Solvent evaporation rates can also have a marked affect on dried film properties. The solubility parameters of solvent blends can change during film drying because of the difference in evaporation rates of the component liquids. If a volatile true solvent is mixed with a slow evaporating non-solvent, the compatibility between solvents and polymer can shift as the true solvent evaporates. The predominance of the non-solvent during the last stages of drying can result in a discontinuous, porous film with higher opacity and decreased resistance to water and oxygen deterioration. (There may be instances where these properties are desirable.)
This can be avoided, however, by either blending a small amount of a high boiling true solvent into the solvent mixture (this solvent remains to the last and insures miscibility), or by making sure that, if an azeotropic mixture is formed on evaporation, the parameters of the azeotrope lie within the polymer solubility window.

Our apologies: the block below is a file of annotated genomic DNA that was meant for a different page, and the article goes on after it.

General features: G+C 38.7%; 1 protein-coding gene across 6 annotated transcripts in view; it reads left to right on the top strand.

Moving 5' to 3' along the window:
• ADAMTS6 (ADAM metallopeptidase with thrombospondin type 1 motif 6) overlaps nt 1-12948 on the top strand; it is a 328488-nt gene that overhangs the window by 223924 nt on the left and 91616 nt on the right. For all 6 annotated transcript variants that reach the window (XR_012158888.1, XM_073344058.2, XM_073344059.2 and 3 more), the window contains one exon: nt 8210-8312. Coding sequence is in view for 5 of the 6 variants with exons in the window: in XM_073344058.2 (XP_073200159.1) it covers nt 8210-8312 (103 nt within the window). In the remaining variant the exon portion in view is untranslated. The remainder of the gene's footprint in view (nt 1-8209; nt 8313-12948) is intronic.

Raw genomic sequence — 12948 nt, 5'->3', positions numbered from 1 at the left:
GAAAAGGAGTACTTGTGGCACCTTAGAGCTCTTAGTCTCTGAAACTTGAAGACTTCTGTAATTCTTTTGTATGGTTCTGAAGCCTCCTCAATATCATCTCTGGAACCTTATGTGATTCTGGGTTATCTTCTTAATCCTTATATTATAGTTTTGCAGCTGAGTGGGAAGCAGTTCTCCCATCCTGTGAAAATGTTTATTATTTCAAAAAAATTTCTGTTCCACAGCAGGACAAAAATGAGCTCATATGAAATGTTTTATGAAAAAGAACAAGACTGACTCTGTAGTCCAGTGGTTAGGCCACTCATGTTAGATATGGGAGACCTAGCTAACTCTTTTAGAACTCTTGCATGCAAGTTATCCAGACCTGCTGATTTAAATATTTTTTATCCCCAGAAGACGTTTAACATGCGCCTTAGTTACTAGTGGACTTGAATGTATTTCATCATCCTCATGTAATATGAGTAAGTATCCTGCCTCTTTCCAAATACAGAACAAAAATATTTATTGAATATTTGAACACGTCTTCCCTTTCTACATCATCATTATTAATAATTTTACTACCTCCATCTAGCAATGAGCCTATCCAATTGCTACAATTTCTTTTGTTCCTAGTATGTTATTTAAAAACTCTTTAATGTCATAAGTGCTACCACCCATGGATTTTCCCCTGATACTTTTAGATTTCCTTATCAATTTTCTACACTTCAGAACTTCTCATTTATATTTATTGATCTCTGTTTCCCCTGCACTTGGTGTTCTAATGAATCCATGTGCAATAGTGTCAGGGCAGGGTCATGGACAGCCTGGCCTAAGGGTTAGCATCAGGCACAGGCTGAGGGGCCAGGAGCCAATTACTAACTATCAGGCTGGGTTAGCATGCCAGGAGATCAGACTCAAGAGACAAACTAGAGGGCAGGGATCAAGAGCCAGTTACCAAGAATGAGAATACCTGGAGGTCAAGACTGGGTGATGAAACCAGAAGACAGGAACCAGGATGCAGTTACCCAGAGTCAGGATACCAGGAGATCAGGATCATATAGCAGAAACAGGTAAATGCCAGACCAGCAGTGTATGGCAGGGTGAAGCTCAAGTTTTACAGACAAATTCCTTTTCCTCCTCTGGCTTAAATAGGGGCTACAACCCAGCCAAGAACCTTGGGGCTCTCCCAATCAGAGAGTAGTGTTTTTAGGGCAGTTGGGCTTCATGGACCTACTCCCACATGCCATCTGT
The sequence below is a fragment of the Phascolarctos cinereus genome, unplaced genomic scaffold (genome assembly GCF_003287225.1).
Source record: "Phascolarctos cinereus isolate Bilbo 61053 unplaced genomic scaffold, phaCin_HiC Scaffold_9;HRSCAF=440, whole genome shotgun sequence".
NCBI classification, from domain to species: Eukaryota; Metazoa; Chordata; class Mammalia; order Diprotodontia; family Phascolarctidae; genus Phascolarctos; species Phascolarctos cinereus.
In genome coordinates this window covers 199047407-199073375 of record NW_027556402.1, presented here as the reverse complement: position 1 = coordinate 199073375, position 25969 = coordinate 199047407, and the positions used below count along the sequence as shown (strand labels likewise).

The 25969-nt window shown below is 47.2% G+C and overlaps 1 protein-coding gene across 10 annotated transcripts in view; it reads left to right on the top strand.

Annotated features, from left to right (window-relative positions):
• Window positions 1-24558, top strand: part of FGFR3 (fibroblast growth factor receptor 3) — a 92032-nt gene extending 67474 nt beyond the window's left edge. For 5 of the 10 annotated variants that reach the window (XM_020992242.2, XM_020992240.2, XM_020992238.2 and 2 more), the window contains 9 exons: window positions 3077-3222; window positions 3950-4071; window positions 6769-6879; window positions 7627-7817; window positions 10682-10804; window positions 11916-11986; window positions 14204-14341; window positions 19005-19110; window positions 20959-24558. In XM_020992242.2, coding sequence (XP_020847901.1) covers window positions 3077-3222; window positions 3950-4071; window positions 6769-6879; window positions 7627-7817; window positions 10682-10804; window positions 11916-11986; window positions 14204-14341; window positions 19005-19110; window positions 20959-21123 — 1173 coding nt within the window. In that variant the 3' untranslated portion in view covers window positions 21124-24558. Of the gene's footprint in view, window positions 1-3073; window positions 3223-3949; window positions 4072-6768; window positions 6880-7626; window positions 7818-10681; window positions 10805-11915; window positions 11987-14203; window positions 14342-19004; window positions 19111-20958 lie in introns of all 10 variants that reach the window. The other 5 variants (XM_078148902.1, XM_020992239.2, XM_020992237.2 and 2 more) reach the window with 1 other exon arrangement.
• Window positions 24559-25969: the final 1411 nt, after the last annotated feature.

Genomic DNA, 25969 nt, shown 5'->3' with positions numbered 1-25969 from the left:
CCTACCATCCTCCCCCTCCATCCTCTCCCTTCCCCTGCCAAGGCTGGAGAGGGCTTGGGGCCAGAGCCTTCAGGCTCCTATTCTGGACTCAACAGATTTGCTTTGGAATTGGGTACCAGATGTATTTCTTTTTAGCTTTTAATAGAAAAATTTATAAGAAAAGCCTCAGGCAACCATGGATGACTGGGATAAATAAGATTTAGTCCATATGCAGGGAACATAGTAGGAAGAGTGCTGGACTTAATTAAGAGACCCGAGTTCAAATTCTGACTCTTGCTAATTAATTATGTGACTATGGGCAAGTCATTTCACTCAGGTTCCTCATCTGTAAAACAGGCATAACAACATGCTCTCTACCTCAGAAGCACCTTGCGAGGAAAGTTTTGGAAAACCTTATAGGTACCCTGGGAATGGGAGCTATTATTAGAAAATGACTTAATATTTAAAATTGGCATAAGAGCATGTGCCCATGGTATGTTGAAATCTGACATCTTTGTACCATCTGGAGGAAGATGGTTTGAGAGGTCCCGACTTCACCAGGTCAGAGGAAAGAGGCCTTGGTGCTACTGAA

An azeotrope is a mixture of two or more liquids that has a constant boiling point at a specific concentration. When two liquids are mixed that are capable of forming an azeotrope, the more volatile liquid will evaporate more quickly until the concentration reaches azeotropic proportions. At that point, the concentration will remain constant as evaporation continues. If the position of the azeotropic mixture lies within the solubility window, compatibility with the polymer will continue throughout the drying process. This can be determined by consulting a table of azeotropes and checking the location of the mixture on the Teas graph in relation to the polymer solubility window. (Methods of plotting solvent mixtures are described in the next section.)